Film Noir, by tradition, often takes a down on their luck private investigator and immerses them in a sleazy underworld, filled with bad, yet incredibly sexy and sensual women. The investigator endures hellish circumstances that were alluded to because the movies were made during the forties and fifties, which left the viewer very curious. However, “I, The Jury” takes the audience into the dark twisted world of Mike Hammer’s universe.
Cult movie writer, Larry Cohen (“Maniac Cop”) was set to write and direct this 1982 adaptation of Mickey Spillane’s famous Hammer character, but certain circumstances lead to him being fired shortly after principal photography started. The producers did keep his concept for the film intact, which is great because Cohen took a unique approach to all the movies he was involved in. “I, The Jury” is no different and Hammer is put into a wildly sexy and violent roller coaster of a mystery.
Something interesting and inventive is done due to the fact many detective shows were a staple of the ’70s and early ’80s and that leads the picture to look and feel like that of a made for television movie. Except, there is one big exception and that is the over-the-top violence and graphic sexuality. This allows the audience to be taken outside of what makes them comfortable and into the world of Hammer himself.
The mystery starts with the murder of a one-armed man that was a close personal friend of Hammer. That leads him to a new wave sexual therapy center that seems to be very shady. He also travels to the set of a film, tangles with the mafia and meets one twisted and depraved serial killer with an Oedipus complex. Without divulging any more of the many plot twists, all you can say is that it provides an amazing amount of fun and is never dull.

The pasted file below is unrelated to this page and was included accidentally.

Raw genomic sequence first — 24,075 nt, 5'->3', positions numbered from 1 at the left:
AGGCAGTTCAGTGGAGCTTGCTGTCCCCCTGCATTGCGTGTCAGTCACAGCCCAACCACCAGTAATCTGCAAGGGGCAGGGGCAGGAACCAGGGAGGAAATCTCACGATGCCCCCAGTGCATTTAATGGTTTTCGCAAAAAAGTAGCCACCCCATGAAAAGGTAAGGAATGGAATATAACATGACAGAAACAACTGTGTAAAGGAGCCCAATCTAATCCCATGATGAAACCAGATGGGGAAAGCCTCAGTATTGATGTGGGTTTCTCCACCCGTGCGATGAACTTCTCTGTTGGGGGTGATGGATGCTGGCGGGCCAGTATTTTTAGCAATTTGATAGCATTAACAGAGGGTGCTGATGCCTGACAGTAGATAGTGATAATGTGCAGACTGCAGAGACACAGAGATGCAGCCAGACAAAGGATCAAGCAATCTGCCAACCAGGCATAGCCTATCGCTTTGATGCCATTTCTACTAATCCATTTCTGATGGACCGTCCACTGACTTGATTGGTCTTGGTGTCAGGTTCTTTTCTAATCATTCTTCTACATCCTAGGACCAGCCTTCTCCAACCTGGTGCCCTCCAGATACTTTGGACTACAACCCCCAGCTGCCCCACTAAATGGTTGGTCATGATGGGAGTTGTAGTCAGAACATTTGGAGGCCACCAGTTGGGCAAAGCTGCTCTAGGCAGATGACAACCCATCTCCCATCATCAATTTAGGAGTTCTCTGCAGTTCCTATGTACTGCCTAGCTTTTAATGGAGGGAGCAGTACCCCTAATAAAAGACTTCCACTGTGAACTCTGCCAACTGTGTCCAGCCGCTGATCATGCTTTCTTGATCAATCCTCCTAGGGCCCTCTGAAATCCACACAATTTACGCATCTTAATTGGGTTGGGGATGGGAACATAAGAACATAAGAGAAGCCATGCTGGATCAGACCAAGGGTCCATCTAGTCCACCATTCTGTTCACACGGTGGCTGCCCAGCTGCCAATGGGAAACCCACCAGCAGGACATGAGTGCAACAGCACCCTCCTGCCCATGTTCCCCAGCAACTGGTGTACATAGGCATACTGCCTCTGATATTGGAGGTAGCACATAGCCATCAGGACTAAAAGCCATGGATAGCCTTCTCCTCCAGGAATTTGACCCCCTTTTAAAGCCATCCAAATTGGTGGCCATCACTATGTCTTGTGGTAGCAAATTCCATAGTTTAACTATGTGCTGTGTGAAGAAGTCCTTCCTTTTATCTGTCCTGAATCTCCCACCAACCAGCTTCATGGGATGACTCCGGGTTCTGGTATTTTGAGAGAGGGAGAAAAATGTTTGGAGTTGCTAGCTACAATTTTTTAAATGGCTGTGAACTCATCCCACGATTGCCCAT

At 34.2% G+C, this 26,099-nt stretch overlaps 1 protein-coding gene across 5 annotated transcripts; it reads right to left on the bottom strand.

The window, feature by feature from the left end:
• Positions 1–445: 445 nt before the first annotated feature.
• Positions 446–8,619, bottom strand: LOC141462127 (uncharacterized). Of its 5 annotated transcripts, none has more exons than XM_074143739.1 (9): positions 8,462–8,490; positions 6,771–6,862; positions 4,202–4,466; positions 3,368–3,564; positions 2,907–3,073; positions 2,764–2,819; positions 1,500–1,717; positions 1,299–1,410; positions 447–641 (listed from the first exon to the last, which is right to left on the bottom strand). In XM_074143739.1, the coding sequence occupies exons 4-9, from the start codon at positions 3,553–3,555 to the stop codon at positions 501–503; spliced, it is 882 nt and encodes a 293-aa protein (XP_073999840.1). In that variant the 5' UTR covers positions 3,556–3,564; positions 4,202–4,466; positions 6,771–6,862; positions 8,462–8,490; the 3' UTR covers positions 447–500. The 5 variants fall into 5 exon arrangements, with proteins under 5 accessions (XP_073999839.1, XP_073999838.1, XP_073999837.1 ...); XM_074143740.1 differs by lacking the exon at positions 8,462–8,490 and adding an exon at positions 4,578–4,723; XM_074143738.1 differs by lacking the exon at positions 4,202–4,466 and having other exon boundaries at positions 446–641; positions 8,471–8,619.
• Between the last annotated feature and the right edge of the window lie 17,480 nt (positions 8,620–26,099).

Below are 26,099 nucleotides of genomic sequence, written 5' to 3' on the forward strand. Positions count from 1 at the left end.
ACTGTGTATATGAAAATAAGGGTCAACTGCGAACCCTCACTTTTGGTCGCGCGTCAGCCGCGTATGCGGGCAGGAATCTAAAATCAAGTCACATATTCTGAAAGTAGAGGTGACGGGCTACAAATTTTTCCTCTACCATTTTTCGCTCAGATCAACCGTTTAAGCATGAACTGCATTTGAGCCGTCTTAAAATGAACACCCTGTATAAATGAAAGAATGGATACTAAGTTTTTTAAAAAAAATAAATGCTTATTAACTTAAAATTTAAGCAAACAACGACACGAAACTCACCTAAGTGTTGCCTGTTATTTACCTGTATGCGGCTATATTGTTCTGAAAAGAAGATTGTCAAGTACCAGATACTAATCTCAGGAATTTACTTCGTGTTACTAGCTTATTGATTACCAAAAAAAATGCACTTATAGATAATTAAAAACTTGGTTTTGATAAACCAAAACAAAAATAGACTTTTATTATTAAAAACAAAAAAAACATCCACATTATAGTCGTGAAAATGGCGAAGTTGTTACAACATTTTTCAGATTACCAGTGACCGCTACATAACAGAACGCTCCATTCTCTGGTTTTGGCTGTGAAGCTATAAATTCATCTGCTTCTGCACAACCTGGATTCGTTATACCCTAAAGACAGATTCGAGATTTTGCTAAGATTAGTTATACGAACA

An unshaven Armand Assante is excellent as Hammer and provides the right amount of toughness and street smarts for the character. Hammer never sleeps alone and always has a woman falling for him where ever goes. This is the type of character that men dream about playing and Assante is easy to appreciate in the role. This is the best part that the actor ever played and it would have been nice had this movie started a whole series of films with Assante as Hammer.
His cool demeanor is made apparent in the opening and closing credits, which are a strong reminder of the James Bond type credits.
Alan King, (“Cat’s Eye”) gives one of his best supporting performances as the head of the mafia and really makes you wish the actor/comedian had a few more roles like this in his career. But the entire supporting cast is solid, with the luscious Barbara Carrera (“When Time Ran Out…”) as Dr. Charlotte Bennett, the beautiful Laurene Landon as Hammer’s lovely secretary and Paul Sorvino (“Cruising”) as Detective Pat Chambers.
The grimy scenery and cinematography also provides the right amount atmosphere to become engulfed in this world that most people will never be part of.
The main drawback to the film is that it doesn’t know when to quit with many endings. One of the endings has a shade of “Rambo” to it and that removes one briefly from the picture. Hammer is an ordinary guy not a bullet diving superhero but it is hard to complain because for the most part you will have a good time.
“I, The Jury” is an intense, taut and sex-filled thriller that does a great job of entertaining the adult audience it was intended for.